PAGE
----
a Schematic drawing and the scanning electron microscopic (SEM) images of the dual-scale structured Al plate with hybrid wettability. The scale bars in the SEM images are both 10 μm. b Optical photos of Al plate with hybrid wettability in air and underwater. When being immersed in water, the outer superhydrophobic region of the hybrid Al plate is screened by the uniform air ring, while the inner superhydrophilic region is completely wetted by water. The scale bar is 1 cm. c Selected snapshot images comparing underwater adhesion of samples with different surface wettability. Scale bar: 1 cm. d The time evolution of the force generated between two plates under a stretching speed of 200 μm s−1. The adhesion force of plates with hybrid wettability is ~1.5 and ~39.0 times of that with homogeneous superhydrophobicity and superhydrophilicity, respectively. e The cycling test of the encapsulated water bridge-enhanced underwater adhesion, where an average adhesion force of 2.75 N is sustained over 10 cycles. Here, the error bars are the standard deviations of five measurements.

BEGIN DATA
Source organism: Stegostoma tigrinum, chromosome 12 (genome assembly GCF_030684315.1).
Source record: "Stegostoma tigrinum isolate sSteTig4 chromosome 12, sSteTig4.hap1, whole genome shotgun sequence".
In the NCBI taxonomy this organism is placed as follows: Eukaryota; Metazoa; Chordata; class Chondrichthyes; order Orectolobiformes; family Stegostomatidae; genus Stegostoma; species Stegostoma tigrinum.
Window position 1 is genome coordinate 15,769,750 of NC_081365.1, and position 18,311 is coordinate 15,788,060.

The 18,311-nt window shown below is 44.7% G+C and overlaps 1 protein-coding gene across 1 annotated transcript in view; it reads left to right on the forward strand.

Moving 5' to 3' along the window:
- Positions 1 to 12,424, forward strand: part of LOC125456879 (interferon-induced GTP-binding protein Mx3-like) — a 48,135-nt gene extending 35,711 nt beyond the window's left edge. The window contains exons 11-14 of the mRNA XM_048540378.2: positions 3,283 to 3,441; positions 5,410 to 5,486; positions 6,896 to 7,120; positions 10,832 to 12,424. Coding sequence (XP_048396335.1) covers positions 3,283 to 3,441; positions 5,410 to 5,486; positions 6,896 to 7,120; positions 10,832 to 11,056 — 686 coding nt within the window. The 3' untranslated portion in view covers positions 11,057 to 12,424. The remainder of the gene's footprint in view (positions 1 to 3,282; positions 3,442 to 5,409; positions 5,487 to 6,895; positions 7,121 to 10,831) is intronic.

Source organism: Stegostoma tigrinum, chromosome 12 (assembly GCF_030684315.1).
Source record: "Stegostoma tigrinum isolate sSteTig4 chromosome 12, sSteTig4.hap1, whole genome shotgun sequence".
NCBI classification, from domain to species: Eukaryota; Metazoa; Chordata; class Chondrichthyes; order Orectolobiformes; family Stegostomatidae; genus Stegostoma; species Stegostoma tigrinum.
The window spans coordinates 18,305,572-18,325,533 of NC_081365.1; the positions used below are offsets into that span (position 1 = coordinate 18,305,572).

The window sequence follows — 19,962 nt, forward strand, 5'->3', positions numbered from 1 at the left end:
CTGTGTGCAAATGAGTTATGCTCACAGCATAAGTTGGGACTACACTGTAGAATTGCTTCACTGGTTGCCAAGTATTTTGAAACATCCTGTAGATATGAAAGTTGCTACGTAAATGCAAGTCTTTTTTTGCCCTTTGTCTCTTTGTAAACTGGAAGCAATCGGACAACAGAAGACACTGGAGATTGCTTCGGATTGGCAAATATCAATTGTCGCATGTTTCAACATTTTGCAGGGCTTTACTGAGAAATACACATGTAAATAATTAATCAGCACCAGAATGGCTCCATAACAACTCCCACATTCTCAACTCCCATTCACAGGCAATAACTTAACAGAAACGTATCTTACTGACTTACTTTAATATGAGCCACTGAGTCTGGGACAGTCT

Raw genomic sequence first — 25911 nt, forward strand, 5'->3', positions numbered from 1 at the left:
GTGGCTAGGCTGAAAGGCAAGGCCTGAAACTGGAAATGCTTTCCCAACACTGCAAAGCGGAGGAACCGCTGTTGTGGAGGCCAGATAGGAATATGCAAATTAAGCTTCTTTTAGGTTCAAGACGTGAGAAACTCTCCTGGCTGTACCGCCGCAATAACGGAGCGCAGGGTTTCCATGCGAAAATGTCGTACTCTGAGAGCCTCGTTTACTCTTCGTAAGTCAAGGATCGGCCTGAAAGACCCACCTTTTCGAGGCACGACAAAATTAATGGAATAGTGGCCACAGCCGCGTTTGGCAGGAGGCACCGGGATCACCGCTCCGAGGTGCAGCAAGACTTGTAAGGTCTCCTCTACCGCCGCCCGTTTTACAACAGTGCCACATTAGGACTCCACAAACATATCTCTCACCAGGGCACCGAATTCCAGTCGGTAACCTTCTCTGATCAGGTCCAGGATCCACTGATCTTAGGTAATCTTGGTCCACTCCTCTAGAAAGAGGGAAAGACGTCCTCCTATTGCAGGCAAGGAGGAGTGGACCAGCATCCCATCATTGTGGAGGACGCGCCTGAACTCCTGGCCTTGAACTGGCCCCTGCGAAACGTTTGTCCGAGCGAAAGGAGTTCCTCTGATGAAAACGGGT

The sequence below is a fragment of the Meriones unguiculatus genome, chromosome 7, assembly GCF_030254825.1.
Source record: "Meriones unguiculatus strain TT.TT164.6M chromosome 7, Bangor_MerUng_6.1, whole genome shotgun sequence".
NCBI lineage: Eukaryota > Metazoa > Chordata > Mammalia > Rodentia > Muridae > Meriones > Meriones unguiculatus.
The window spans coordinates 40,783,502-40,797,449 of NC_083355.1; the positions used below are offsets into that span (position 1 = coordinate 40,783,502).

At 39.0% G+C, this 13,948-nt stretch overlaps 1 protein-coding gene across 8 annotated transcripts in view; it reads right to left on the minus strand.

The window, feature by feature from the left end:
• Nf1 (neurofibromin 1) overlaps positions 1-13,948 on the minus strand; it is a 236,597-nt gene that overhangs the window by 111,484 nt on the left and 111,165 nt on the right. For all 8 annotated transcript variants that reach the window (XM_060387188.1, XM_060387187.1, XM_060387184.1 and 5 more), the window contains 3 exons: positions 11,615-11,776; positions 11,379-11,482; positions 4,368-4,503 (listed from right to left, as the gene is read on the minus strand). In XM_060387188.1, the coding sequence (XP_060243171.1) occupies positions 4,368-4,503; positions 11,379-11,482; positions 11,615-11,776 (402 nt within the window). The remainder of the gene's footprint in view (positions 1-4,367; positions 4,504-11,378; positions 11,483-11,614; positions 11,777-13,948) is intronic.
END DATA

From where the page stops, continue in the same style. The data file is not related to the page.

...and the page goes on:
The performance characterization of underwater capillary adhesion

Moving from air to underwater, the circular superhydrophobic region on the sample is quickly covered by a uniform air ring (see the right panel of Fig. 2b), whereas the central superhydrophilic circle is completely wetted by water. By aligning two samples and applying force to drain out the excess water at the center, a thin water bridge and an integral air shell can be formed (Supplementary Fig. 3), in which the air shell encapsulates and preserves the thin water bridge from the water environment. The formation of the air shell and water bridge is evidenced by our visualization as shown in Supplementary Fig. 4, in which a glass plate with hybrid wettability is chosen as the top plate (see Methods).